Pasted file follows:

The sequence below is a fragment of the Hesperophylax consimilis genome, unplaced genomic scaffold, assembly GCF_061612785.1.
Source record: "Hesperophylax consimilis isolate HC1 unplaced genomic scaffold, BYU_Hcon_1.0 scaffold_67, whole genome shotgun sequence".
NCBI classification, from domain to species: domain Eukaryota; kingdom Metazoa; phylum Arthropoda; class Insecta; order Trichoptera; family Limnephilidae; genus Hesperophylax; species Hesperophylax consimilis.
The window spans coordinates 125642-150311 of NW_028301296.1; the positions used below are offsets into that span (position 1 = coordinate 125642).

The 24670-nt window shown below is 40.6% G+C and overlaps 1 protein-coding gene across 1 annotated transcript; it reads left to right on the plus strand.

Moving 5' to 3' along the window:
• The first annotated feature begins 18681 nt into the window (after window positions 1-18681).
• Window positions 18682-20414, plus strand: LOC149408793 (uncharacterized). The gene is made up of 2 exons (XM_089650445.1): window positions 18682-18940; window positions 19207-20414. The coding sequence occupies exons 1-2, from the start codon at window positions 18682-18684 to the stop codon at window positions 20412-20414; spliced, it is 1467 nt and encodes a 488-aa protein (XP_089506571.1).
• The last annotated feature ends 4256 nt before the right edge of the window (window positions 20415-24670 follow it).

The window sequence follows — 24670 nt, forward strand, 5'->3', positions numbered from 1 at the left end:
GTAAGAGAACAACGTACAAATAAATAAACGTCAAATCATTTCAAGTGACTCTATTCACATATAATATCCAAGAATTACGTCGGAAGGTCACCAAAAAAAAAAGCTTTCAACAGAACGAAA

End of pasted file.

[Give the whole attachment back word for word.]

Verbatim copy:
The sequence below is a fragment of the Hesperophylax consimilis genome, unplaced genomic scaffold, assembly GCF_061612785.1.
Source record: "Hesperophylax consimilis isolate HC1 unplaced genomic scaffold, BYU_Hcon_1.0 scaffold_67, whole genome shotgun sequence".
NCBI classification, from domain to species: domain Eukaryota; kingdom Metazoa; phylum Arthropoda; class Insecta; order Trichoptera; family Limnephilidae; genus Hesperophylax; species Hesperophylax consimilis.
The window spans coordinates 125642-150311 of NW_028301296.1; the positions used below are offsets into that span (position 1 = coordinate 125642).

The 24670-nt window shown below is 40.6% G+C and overlaps 1 protein-coding gene across 1 annotated transcript; it reads left to right on the plus strand.

Moving 5' to 3' along the window:
• The first annotated feature begins 18681 nt into the window (after window positions 1-18681).
• Window positions 18682-20414, plus strand: LOC149408793 (uncharacterized). The gene is made up of 2 exons (XM_089650445.1): window positions 18682-18940; window positions 19207-20414. The coding sequence occupies exons 1-2, from the start codon at window positions 18682-18684 to the stop codon at window positions 20412-20414; spliced, it is 1467 nt and encodes a 488-aa protein (XP_089506571.1).
• The last annotated feature ends 4256 nt before the right edge of the window (window positions 20415-24670 follow it).

The window sequence follows — 24670 nt, forward strand, 5'->3', positions numbered from 1 at the left end:
GTAAGAGAACAACGTACAAATAAATAAACGTCAAATCATTTCAAGTGACTCTATTCACATATAATATCCAAGAATTACGTCGGAAGGTCACCAAAAAAAAAAGCTTTCAACAGAACGAAA